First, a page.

I'm a little surprised that there hasn't been a mention of quilts, either, especially since BPL has been involved in their design and marketing for years. For the temps above freezing (32F, 0C) that have been talked about, a quilt is a no-brainer, and probably works for you in the widest range of temperatures. They're far more versatile than most mummy bags, and you can extend their bottom range with clothing far more easily, or even use them to extend the range of a mummy bag, while carrying very little weight for the amount of warmth they offer.
There are a wide variety of options here, including already-built down quilts like the Arc Alpinist series from Nunatak and those from JacksRBetter (www.jacksrbetter.com). And then there's the down quilt kit from www.thru-hiker.com. My Arc Alpinist X (now simply a quantum-shelled option at Nunatak) in LONG was around 20 ounces, but provides a LOT more warmth than something like the Marmot Pounder, which seems more like a 50 degree bag to me <g>.
There are also synthetic alternatives, and quilts with at least a couple of insulation alternatives are available from Fanatic Fringe (www.fanaticfringe.com). Ray Jardine, who really popularized quilts in Beyond Backpacking, has synthetic quilt kits available on his website (www.rayjardine.com). My first quilt was a synthetic quilt built to his instructions in the book, and it was simple to sew up and was my main sleeping "bag" for several years (the arc alpinist has relegated it to shelf status for the time being). I think that Backpackinglight.com may be offering synthetic insulation quilts in the near future -- Ryan's hinted at their arrival for months.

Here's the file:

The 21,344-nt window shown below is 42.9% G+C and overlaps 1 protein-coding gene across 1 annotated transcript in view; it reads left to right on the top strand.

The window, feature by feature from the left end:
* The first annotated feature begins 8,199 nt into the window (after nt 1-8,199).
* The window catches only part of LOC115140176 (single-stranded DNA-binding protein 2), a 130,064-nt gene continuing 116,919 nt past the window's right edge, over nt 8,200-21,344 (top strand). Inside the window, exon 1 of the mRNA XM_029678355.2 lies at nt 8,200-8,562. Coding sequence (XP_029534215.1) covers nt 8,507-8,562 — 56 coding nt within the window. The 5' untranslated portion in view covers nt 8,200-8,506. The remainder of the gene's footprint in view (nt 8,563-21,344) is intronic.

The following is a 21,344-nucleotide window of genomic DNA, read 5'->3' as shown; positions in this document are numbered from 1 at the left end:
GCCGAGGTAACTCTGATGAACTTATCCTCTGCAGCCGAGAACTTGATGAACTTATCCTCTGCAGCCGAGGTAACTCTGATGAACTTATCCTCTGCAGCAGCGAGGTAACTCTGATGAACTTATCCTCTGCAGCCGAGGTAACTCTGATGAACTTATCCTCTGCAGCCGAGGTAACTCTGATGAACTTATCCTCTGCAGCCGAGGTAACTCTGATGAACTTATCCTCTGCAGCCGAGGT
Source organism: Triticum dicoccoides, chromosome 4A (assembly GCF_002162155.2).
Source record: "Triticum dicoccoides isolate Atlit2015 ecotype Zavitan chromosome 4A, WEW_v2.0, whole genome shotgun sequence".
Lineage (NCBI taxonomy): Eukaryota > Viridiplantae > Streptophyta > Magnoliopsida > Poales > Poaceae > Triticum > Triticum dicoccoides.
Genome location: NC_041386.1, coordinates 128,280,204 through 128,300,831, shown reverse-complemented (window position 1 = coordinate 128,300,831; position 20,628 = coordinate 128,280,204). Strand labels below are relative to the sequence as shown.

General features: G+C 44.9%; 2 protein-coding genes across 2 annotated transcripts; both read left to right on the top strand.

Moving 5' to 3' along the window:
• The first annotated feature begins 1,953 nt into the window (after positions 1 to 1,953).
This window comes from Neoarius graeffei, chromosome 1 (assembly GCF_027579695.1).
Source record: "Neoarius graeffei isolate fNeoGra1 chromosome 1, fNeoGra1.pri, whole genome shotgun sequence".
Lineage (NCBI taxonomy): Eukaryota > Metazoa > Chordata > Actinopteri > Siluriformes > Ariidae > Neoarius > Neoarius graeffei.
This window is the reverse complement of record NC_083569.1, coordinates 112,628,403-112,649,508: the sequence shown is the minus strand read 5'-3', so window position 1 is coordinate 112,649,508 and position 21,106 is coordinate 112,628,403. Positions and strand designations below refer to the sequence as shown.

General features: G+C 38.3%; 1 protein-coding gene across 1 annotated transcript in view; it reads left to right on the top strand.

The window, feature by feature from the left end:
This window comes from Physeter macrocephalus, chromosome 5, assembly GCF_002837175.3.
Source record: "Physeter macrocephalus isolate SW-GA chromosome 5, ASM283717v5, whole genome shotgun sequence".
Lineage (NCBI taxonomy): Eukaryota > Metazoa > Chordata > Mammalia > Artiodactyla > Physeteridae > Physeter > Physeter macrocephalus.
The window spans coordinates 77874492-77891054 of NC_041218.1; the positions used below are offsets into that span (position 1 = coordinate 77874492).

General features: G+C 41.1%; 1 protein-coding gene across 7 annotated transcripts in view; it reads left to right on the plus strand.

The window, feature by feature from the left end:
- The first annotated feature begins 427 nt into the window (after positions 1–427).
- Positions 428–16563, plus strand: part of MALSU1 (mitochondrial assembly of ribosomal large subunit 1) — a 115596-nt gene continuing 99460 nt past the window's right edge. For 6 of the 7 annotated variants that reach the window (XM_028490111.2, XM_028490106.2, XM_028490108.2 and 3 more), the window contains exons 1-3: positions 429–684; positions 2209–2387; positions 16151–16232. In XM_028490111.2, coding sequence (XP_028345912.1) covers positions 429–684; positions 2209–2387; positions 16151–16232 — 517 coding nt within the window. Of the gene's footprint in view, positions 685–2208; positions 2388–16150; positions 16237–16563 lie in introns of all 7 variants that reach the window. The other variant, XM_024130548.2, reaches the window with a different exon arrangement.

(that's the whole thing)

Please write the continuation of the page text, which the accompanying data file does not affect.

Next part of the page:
It's also worth noting that some design options have done much to make a simple quilt more appealing. One, of course, is the addition of a foot pocket. Another is the use of straps and snaps to snug the quilt around either the pad and the user or around the user himself, for increased warmth and draft protection in colder weather. Yet another is the use of draft flaps (see the Jardine site) which add little weight, but do much to get rid of the occasional cool "wakeup call." And finally, the addition of an extremely lightweight but breathable bivy not only subs for a ground cloth, but offers protection from spray and condensation while eliminating drafts. Makes a perfect adjunct for a quilt used under a tarp.